After less than four months, Quiznos has emerged from bankruptcy after completing a financial restructuring, the company said Tuesday.
The company did not release details of the restructuring, but officials with the Denver-based sandwich operator said it followed the pre-packaged plan approved on May 12 by the U.S. Bankruptcy Court in Wilmington, Del.
The plan aimed to reduce the chain’s more than $570 million debt by more than $400 million. In addition, the majority stake held previously by hedge fund owner Avenue Capital Group was significantly reduced.
As a result, the controlling interest is held by a group of private equity investors, including Oaktree Capital Management, Fortress Investment Group, Caspian Capital Advisors, MSD Capital L.P. and others, the company said.
However, court documents indicate that a potential civil dispute between some of the chain’s current owners and former owners Rick and Richard Schaden remains unresolved.
The New York Post reported in March that Avenue Capital and Fortress were considering action against Rick and Richard Schaden, saying they fraudulently represented the company’s financial health.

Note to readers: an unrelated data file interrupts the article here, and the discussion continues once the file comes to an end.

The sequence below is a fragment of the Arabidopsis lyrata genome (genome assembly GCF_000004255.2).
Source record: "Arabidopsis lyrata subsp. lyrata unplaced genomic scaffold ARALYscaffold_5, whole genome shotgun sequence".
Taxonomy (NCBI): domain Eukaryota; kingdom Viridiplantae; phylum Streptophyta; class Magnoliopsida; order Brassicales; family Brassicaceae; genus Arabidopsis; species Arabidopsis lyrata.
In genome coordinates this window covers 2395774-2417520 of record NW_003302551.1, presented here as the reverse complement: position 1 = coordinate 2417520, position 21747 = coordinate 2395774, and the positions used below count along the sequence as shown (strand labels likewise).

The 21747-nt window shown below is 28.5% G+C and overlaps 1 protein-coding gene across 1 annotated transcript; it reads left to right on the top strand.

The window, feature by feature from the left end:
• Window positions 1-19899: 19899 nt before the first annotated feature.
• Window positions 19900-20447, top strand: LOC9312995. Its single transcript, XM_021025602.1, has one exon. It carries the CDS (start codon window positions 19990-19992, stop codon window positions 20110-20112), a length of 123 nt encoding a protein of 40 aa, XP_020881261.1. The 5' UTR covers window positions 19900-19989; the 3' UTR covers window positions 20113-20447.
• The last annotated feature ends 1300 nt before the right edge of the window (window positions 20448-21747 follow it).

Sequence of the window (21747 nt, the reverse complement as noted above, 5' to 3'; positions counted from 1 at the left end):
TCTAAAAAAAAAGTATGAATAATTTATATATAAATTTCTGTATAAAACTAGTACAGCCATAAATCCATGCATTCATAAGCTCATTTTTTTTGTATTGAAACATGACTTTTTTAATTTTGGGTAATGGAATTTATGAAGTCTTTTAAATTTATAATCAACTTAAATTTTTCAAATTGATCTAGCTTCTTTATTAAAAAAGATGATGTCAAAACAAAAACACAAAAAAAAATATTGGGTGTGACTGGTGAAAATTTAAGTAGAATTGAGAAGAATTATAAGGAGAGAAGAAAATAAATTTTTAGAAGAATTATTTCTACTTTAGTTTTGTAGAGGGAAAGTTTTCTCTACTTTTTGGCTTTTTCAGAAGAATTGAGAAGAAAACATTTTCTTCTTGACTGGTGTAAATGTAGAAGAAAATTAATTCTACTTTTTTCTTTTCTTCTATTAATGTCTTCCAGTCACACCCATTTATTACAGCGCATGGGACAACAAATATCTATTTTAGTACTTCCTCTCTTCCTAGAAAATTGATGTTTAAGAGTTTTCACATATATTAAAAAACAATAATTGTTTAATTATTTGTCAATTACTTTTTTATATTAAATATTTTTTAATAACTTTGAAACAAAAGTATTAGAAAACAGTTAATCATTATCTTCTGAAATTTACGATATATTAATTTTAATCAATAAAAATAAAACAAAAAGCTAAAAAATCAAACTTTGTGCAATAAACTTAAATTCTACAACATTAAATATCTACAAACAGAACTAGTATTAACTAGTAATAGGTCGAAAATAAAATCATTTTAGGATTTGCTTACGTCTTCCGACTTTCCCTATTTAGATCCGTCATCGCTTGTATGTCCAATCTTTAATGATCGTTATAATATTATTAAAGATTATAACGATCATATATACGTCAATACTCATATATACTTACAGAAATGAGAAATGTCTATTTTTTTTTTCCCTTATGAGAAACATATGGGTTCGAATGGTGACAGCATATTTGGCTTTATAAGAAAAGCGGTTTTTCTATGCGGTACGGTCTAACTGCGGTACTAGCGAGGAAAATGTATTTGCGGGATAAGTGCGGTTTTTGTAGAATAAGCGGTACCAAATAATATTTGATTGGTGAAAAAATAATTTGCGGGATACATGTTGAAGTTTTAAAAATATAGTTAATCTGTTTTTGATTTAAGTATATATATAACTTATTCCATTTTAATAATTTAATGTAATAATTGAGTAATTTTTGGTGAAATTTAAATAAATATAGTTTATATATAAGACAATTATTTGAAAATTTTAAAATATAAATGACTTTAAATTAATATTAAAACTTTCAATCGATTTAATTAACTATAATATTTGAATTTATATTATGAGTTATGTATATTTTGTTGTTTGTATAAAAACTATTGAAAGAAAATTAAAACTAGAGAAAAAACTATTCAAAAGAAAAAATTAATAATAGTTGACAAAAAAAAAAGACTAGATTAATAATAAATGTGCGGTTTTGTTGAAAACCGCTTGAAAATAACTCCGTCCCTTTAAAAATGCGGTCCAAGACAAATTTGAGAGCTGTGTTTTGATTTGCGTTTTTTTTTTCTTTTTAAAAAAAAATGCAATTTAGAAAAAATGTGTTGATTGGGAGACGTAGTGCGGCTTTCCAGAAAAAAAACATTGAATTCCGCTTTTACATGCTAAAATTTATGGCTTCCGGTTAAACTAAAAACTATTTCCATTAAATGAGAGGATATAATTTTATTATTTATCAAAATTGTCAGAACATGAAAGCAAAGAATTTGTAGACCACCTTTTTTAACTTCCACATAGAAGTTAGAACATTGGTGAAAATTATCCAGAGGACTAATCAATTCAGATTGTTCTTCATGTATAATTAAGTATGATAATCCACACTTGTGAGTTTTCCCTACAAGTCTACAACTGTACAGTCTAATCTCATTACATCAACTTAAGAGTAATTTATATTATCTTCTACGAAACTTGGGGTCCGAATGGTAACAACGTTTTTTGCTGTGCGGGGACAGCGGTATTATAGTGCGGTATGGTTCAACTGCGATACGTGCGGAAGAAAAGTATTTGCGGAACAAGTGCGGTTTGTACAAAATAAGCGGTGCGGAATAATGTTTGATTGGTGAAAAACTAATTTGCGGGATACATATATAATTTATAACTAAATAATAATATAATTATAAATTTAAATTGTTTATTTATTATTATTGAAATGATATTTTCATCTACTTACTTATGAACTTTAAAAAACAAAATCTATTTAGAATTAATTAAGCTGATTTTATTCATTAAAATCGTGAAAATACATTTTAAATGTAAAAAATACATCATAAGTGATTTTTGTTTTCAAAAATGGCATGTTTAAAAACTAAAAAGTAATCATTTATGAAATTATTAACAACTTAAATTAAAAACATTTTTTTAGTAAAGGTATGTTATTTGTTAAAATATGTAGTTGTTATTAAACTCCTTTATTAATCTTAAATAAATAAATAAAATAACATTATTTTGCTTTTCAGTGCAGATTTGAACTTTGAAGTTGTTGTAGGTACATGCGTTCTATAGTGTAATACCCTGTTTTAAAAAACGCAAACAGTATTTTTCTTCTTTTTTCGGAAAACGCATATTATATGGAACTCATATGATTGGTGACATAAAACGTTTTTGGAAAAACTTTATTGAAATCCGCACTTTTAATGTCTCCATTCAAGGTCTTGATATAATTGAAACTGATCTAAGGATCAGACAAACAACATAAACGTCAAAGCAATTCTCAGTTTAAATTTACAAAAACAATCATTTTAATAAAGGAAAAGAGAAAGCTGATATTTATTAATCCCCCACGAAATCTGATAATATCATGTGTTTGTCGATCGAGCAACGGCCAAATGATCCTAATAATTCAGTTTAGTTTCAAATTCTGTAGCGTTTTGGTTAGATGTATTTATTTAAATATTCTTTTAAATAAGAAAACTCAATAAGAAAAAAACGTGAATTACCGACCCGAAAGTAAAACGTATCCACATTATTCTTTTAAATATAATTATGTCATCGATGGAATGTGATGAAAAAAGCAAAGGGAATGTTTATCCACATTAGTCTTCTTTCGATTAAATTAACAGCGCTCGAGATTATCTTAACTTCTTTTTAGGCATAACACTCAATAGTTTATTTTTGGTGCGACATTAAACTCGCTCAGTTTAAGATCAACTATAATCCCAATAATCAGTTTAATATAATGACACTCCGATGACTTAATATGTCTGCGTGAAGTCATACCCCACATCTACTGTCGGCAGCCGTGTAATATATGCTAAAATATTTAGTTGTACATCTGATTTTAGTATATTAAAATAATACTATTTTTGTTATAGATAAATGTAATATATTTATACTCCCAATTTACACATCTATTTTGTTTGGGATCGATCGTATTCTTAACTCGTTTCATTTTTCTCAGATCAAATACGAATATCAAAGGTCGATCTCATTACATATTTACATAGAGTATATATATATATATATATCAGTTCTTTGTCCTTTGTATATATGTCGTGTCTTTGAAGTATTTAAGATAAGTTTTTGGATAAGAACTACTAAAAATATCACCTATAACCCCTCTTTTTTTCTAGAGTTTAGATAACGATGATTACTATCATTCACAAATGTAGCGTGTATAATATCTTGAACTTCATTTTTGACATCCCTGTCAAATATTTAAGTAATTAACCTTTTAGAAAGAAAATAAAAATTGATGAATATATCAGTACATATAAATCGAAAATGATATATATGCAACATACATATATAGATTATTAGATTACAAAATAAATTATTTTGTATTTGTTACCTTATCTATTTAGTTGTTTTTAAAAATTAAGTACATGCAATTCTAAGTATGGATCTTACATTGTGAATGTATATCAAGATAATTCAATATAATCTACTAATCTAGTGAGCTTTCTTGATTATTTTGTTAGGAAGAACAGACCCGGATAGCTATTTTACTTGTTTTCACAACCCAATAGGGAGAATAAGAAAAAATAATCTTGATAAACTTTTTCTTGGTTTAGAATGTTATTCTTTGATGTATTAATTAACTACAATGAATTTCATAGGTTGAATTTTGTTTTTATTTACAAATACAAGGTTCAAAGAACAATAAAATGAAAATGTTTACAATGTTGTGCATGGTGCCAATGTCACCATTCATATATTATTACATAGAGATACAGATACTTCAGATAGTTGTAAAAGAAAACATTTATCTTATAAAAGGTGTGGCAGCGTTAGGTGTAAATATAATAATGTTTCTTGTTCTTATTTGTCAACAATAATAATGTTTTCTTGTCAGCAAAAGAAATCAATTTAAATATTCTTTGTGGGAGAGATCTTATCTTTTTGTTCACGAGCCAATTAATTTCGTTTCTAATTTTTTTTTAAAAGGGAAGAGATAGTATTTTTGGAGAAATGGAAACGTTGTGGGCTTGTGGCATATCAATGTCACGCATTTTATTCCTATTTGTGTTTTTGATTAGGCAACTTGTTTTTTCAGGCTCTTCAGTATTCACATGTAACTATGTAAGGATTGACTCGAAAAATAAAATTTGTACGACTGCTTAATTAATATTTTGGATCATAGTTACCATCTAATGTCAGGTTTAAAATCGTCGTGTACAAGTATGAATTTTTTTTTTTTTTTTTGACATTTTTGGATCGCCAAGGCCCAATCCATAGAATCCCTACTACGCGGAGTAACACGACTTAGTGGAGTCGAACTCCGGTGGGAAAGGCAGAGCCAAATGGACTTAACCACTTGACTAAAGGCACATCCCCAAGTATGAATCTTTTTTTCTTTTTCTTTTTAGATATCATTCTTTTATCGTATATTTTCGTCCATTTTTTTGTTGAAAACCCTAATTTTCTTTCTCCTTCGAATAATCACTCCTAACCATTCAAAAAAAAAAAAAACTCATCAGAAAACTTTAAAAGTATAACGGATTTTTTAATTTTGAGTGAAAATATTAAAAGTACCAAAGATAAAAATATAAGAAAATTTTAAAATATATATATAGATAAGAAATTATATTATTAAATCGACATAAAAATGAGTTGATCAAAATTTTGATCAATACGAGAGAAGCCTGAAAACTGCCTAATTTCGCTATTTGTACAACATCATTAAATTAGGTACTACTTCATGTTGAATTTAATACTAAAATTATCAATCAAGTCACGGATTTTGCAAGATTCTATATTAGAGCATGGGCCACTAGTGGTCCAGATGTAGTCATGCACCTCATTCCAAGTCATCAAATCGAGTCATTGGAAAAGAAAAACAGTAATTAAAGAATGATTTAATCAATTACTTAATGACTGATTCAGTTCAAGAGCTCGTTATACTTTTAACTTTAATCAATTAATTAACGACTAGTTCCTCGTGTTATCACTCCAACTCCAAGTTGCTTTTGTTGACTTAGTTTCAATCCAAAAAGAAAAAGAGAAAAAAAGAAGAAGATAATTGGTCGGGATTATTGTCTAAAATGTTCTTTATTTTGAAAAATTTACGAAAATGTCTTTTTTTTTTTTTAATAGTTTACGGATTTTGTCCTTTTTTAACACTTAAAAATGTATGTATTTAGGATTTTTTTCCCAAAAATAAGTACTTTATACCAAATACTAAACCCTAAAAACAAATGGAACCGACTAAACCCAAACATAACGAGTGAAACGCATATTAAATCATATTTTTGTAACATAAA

Avenue Capital became Quiznos majority owner in 2012 after a debt-for-equity swap. At the time, the hedge fund injected about $150 million into the chain and cleared about one-third of the then $870 million debt.
In a statement Tuesday, Quiznos chief executive Stuart Mathis said the emergence from bankruptcy marks the start of a new chapter for the sandwich chain, which is almost entirely franchised.
“With our financial restructuring behind us, we now have a stronger foundation to execute our comprehensive plan to strengthen performance, revitalize the Quiznos brand and reinforce its promise as a fresh, high-quality and great-tasting alternative to traditional fast-food offerings,” he said. “We sincerely appreciate the support of our franchisees, employees and vendors, who enabled us to continue providing Quiznos customers with high-quality menu offerings and superior service throughout this process.”
The move ahead will include taking additional action to help increase sales and profitability for franchise owners, Mathis added, though he did not elaborate.
Franchisee profitability has been an ongoing problem for Quiznos, which has shrunk significantly from its heyday of 2006, when the chain had more than 5,000 units in the U.S. At the end of fiscal 2013, Quiznos had 1,450 domestic locations and about 670 international units.
According to the Nation’s Restaurant News census, Quiznos ended fiscal 2013 with U.S. systemwide sales of $486 million, a decrease of more than 21 percent, from $617.1 million the prior year.
Franchisees earlier this year said they hoped the restructuring would bring about long-sought changes to the Quiznos business model to help struggling franchisees and stop the steady pace of domestic closures.
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